As the Supreme Court has long emphasized, “where, as here, the statute’s language is plain, ‘the sole function of the courts is to enforce it according to its terms.’ ” United States v. Ron Pair Enters., Inc., 489 U.S. 235, 241, 109 S.Ct. 1026, 103 L.Ed.2d 290 (1989) (quoting Caminetti v. United States, 242 U.S. 470, 485, 37 S.Ct. 192, 61 L.Ed. 442 (1917)). Because the FLSA by its plain terms protects aliens working without authorization, the employers’ argument must fail unless the employers can point to a different statutory basis for limiting “the broadest definition that has ever been included in any one act,” 81 Cong. Rec. at 7657.

Rejecting the defendant’s argument that the IRCA and Hoffman Plastic supported a conclusion that such workers were not entitled to the FLSA’s statutory protections, the court reasoned:

The employers point to the Supreme Court’s decision in Hoffman Plastic Compounds, Inc. v. NLRB, 535 U.S. 137, 122 S.Ct. 1275, 152 L.Ed.2d 271 (2002), for the proposition that the IRCA implicitly amended the FLSA to exclude unauthorized aliens. The employers misread Hoffman, ignore the relevant agency’s reasonable interpretations of the FLSA and the IRCA, and “ascribe to Congress an intent at variance with the purpose[s] of th[e] statute [s],” Wyandotte Transp. Co. v. United States, 389 U.S. 191, 200, 88 S.Ct. 379, 19 L.Ed.2d 407 (1967).

In Hoffman, the Supreme Court held that unauthorized aliens may not receive backpay after being terminated for engaging in union activities protected by the National Labor Relations Act (NLRA), 29 U.S.C. §§ 151169. See Hoffman, 535 U.S. at 151–52, 122 S.Ct. 1275. The issue in Hoffman was not, as the employers seem to think, whether the NLRA’s broad definitions of “employer” and “employee,” see 29 U.S.C. § 152, excluded unauthorized aliens from all protection by the National Labor Relations Board (NLRB). See Hoffman, 535 U.S. at 142–43, 122 S.Ct. 1275. Rather, the question in Hoffman was whether the NLRB’s remedial power extended far enough to “allow it to award backpay to an illegal alien for years of work not performed.” Id. at 149, 122 S.Ct. 1275 (emphasis added). Far from concluding the NLRA did not protect unauthorized aliens for work actually performed, the Hoffman court—after considering Congress’s intervening enactment of the IRCA—reaffirmed its earlier holding in Sure–Tan, Inc. v. NLRB, 467 U.S. 883, 104 S.Ct. 2803, 81 L.Ed.2d 732 (1984), that the NLRA applies to the actual employment of unauthorized aliens. See Hoffman, 535 U.S. at 151–52, 122 S.Ct. 1275;Sure–Tan, 467 U.S. at 893–94, 104 S.Ct. 2803.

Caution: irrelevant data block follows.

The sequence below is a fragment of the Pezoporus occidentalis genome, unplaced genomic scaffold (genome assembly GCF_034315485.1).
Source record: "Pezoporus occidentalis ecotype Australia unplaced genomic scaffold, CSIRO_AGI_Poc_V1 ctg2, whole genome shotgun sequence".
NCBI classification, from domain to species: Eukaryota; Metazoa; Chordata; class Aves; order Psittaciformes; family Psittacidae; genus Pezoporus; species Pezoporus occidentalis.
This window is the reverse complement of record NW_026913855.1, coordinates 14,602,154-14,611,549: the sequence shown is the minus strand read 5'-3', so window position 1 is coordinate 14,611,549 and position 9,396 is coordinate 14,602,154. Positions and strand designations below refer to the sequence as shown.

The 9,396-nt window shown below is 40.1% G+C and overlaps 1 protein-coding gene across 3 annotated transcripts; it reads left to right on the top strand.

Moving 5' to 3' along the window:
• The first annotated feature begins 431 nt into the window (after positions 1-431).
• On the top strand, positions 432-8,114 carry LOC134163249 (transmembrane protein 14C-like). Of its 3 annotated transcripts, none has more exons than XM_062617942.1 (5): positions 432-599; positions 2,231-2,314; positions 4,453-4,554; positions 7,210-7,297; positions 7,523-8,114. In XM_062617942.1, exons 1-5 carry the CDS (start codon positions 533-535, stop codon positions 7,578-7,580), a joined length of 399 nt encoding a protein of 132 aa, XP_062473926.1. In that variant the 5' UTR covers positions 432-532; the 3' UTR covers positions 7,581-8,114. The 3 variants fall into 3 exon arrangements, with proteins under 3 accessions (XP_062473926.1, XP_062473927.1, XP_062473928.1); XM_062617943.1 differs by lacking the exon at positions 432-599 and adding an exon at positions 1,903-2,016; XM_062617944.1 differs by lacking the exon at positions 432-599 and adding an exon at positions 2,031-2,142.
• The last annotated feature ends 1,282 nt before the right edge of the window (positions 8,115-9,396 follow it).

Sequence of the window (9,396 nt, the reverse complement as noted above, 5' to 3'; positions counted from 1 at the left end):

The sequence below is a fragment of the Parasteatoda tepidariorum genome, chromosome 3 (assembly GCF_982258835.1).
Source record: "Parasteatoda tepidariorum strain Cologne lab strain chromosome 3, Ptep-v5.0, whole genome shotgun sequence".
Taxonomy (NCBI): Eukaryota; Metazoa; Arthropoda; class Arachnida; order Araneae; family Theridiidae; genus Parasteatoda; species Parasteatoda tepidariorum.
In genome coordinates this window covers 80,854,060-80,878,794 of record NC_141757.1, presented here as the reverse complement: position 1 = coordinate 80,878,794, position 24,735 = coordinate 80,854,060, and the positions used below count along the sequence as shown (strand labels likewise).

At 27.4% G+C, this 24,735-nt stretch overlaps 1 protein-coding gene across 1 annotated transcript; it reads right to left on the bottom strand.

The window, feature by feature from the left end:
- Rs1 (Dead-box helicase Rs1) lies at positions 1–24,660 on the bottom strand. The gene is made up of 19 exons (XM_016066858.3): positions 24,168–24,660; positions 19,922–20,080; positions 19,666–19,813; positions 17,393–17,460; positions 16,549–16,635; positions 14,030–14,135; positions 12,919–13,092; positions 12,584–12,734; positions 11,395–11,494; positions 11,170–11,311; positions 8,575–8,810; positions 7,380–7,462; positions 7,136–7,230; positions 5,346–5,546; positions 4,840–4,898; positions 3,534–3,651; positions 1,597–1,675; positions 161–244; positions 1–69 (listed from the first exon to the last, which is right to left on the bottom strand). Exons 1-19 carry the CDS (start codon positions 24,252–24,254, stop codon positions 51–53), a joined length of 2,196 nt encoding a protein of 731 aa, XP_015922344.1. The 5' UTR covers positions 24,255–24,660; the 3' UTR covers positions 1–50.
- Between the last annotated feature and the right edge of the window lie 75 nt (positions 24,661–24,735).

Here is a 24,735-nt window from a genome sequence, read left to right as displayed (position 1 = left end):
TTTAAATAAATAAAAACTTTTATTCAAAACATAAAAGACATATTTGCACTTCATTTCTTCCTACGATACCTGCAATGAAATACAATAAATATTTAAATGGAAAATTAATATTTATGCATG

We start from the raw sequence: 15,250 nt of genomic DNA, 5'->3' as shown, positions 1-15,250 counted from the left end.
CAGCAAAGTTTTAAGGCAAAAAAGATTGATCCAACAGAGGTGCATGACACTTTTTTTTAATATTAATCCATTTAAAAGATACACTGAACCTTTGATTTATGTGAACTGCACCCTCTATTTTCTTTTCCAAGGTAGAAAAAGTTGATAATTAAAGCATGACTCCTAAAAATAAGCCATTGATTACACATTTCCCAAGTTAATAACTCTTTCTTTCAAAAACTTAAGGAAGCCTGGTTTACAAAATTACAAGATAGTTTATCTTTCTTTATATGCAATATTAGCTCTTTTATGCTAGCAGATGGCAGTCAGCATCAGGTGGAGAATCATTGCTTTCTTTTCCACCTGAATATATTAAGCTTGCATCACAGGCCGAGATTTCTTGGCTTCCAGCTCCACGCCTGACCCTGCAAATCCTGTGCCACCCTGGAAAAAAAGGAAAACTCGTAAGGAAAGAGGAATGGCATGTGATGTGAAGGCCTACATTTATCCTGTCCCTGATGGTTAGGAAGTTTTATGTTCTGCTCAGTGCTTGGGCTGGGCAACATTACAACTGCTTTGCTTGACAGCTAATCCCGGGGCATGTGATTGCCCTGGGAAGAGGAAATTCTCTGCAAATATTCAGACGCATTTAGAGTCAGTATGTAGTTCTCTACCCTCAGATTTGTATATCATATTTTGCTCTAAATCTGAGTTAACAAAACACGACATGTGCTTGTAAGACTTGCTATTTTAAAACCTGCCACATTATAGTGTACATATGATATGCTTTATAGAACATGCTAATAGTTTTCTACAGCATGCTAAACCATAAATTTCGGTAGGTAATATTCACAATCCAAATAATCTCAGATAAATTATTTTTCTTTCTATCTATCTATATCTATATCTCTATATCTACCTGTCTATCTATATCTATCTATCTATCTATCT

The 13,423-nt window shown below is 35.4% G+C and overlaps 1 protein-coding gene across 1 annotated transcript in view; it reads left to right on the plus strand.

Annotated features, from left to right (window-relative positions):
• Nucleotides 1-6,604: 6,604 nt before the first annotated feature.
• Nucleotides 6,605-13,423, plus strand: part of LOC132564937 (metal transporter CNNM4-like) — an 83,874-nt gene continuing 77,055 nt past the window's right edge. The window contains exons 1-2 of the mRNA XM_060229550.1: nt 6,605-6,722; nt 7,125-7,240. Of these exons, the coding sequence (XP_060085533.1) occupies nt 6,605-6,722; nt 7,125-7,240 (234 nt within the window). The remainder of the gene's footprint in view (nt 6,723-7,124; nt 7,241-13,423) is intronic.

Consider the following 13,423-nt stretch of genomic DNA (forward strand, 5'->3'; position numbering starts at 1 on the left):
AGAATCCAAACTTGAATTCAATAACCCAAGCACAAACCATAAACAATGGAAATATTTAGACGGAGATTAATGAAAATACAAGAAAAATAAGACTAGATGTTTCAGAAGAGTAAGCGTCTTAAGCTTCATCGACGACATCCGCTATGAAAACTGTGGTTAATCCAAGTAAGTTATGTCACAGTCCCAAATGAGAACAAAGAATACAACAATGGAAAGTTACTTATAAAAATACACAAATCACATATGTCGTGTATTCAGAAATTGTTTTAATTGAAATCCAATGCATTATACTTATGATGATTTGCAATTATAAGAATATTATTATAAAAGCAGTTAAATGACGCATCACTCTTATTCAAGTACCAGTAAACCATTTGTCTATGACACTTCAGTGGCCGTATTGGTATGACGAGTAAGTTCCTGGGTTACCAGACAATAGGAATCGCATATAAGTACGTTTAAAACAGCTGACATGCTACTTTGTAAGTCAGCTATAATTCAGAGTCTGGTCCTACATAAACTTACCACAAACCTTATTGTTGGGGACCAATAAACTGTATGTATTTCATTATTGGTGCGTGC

Not only is our reading of Hoffman consistent with the overwhelming majority of post-Hoffman decisions by courts at every level, but “[n]o circuit court has reached a contrary conclusion,” Agri Processor Co. v. NLRB, 514 F.3d 1, 5–6 (D.C.Cir.2008). In Madeira v. Affordable Hous. Found., Inc., 469 F.3d 219 (2d Cir.2006), the Second Circuit explained:

[A]n order requiring an employer to pay his undocumented workers the minimum wages prescribed by the [FLSA] for labor actually and already performed…. does not … condone that violation or continue it. It merely ensures that the employer does not take advantage of the violation by availing himself of the benefit of undocumented workers’ past labor without paying for it in accordance with minimum FLSA standards.

Id. at 243. Interpreting an analogous definition of “employee” in Agri Processor, the D.C. Circuit found “absolutely no evidence that in passing IRCA Congress intended to repeal the NLRA to the extent its definition of ‘employee’ include[d] undocumented aliens.” Agri Processor, 514 F.3d at 5.

The court also noted that the Eleventh Circuit had recently reiterated the undocumented aliens were protected by the FLSA, further supporting its conclusion regarding same:

Shortly after our court heard argument in this case, the Eleventh Circuit reaffirmed its decision in Patel “that undocumented aliens may recover their unpaid wages under the FLSA.” Lamonica v. Safe Hurricane Shutters, Inc., 711 F.3d 1299, 1306 (11th Cir.2013). Rejecting arguments similar to those advanced by the employers here, the Eleventh Circuit concluded “the IRCA does not express Congress’s clear and manifest intent to exclude undocumented aliens from the protection of the FLSA.” Id. at 1308.

The court found further support in the fact that the DOL has long taken the position that undocumented aliens are covered under the FLSA: